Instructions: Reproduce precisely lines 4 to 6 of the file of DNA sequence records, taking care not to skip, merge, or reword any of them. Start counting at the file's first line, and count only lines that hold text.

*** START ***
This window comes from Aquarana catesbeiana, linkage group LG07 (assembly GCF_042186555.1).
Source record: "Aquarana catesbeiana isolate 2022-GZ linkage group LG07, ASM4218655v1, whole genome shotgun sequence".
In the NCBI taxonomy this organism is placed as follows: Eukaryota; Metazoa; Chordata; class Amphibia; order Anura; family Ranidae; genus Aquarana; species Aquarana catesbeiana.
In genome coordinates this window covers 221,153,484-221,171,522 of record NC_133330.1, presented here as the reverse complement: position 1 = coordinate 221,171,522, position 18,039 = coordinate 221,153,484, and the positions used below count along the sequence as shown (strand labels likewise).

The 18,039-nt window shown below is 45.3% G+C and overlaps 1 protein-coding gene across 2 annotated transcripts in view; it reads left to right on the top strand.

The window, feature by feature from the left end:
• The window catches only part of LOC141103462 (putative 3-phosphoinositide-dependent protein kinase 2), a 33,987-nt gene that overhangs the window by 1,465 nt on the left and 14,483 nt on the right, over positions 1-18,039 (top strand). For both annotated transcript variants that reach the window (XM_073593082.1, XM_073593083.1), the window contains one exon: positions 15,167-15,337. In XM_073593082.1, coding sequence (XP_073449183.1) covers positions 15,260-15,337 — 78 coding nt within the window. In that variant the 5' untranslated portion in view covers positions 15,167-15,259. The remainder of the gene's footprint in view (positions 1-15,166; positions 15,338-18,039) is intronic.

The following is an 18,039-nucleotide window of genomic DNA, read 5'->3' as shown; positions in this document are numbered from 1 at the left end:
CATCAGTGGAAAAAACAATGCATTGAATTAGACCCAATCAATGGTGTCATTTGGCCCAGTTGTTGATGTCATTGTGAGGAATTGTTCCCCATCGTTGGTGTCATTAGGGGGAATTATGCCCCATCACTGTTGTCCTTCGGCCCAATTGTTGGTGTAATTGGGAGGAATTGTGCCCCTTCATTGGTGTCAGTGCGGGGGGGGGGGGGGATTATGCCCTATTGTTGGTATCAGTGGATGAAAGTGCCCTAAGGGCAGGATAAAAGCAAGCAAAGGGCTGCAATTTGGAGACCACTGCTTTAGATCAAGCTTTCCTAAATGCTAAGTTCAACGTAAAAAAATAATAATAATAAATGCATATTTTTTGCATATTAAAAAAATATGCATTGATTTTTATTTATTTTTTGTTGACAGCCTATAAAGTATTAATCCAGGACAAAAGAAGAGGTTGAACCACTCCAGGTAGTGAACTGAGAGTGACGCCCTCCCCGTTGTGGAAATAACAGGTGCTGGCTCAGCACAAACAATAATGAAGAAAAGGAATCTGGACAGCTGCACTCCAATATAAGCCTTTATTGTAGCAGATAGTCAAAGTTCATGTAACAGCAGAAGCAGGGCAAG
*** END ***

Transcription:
In genome coordinates this window covers 221,153,484-221,171,522 of record NC_133330.1, presented here as the reverse complement: position 1 = coordinate 221,171,522, position 18,039 = coordinate 221,153,484, and the positions used below count along the sequence as shown (strand labels likewise).

The 18,039-nt window shown below is 45.3% G+C and overlaps 1 protein-coding gene across 2 annotated transcripts in view; it reads left to right on the top strand.

The window, feature by feature from the left end: